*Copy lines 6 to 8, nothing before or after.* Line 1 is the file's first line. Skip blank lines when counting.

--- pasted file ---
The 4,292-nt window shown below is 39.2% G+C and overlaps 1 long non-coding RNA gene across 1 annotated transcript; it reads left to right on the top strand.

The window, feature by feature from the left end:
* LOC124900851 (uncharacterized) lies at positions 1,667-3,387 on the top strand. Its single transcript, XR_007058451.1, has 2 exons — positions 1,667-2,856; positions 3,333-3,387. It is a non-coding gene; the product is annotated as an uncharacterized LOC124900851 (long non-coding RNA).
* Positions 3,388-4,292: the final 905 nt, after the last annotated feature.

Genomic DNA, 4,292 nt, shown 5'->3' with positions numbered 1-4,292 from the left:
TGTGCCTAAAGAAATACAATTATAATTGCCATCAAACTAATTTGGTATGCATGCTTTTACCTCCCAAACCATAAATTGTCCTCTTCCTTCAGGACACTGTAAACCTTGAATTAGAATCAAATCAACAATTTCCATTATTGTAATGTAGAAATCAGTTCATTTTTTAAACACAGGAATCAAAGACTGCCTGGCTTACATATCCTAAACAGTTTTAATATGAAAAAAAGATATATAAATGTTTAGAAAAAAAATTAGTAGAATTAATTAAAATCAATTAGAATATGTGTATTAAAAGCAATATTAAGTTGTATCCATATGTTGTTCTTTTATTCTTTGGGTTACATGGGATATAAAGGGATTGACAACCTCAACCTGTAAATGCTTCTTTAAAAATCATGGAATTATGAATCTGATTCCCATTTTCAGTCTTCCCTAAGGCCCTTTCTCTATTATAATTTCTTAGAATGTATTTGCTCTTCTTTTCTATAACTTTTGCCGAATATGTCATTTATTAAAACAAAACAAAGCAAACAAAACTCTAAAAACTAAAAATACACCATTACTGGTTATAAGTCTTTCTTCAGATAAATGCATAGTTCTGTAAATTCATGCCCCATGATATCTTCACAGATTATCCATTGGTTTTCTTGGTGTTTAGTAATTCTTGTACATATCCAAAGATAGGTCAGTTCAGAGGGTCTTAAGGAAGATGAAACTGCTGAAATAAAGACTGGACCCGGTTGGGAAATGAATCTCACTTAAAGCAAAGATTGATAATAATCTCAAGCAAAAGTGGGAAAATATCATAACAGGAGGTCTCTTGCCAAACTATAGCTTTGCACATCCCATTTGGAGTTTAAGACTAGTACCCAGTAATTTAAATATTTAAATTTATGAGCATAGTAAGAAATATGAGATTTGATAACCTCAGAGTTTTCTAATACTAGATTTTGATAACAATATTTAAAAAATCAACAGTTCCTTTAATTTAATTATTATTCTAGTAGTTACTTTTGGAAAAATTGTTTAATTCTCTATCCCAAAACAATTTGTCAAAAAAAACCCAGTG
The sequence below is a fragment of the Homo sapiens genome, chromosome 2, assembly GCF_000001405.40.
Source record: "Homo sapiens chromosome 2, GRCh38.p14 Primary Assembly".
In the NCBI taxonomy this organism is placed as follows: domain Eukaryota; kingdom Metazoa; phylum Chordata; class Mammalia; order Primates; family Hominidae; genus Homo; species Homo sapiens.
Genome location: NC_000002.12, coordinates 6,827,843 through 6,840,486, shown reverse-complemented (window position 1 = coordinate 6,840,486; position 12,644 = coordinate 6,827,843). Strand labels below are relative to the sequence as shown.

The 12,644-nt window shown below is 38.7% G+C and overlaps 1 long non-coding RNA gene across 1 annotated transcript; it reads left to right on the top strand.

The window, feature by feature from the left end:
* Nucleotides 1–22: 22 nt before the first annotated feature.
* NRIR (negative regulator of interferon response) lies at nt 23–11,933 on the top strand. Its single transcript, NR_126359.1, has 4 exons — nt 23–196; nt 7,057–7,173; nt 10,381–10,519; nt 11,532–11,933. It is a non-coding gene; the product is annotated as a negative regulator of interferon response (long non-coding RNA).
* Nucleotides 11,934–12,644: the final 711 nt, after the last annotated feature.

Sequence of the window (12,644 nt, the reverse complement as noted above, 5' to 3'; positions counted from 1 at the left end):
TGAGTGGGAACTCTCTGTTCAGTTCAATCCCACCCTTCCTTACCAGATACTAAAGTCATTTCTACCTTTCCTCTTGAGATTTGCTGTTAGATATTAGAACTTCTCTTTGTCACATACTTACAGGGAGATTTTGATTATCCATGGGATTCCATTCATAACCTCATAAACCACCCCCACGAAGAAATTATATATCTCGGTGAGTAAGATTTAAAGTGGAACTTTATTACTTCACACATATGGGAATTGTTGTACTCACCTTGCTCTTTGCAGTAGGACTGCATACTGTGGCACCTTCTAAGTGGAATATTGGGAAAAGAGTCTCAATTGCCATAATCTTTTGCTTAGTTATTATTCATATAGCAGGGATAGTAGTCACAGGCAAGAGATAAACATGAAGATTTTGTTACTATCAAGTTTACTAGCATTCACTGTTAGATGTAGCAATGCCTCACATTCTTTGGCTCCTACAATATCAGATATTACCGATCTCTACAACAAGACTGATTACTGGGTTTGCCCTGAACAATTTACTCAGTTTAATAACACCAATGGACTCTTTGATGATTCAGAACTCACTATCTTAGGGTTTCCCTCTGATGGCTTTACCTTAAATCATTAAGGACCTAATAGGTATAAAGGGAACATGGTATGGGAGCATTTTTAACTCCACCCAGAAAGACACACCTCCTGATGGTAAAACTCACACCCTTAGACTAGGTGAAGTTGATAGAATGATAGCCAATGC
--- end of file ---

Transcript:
TGTGCCTAAAGAAATACAATTATAATTGCCATCAAACTAATTTGGTATGCATGCTTTTACCTCCCAAACCATAAATTGTCCTCTTCCTTCAGGACACTGTAAACCTTGAATTAGAATCAAATCAACAATTTCCATTATTGTAATGTAGAAATCAGTTCATTTTTTAAACACAGGAATCAAAGACTGCCTGGCTTACATATCCTAAACAGTTTTAATATGAAAAAAAGATATATAAATGTTTAGAAAAAAAATTAGTAGAATTAATTAAAATCAATTAGAATATGTGTATTAAAAGCAATATTAAGTTGTATCCATATGTTGTTCTTTTATTCTTTGGGTTACATGGGATATAAAGGGATTGACAACCTCAACCTGTAAATGCTTCTTTAAAAATCATGGAATTATGAATCTGATTCCCATTTTCAGTCTTCCCTAAGGCCCTTTCTCTATTATAATTTCTTAGAATGTATTTGCTCTTCTTTTCTATAACTTTTGCCGAATATGTCATTTATTAAAACAAAACAAAGCAAACAAAACTCTAAAAACTAAAAATACACCATTACTGGTTATAAGTCTTTCTTCAGATAAATGCATAGTTCTGTAAATTCATGCCCCATGATATCTTCACAGATTATCCATTGGTTTTCTTGGTGTTTAGTAATTCTTGTACATATCCAAAGATAGGTCAGTTCAGAGGGTCTTAAGGAAGATGAAACTGCTGAAATAAAGACTGGACCCGGTTGGGAAATGAATCTCACTTAAAGCAAAGATTGATAATAATCTCAAGCAAAAGTGGGAAAATATCATAACAGGAGGTCTCTTGCCAAACTATAGCTTTGCACATCCCATTTGGAGTTTAAGACTAGTACCCAGTAATTTAAATATTTAAATTTATGAGCATAGTAAGAAATATGAGATTTGATAACCTCAGAGTTTTCTAATACTAGATTTTGATAACAATATTTAAAAAATCAACAGTTCCTTTAATTTAATTATTATTCTAGTAGTTACTTTTGGAAAAATTGTTTAATTCTCTATCCCAAAACAATTTGTCAAAAAAAACCCAGTG
The sequence below is a fragment of the Homo sapiens genome, chromosome 2, assembly GCF_000001405.40.
Source record: "Homo sapiens chromosome 2, GRCh38.p14 Primary Assembly".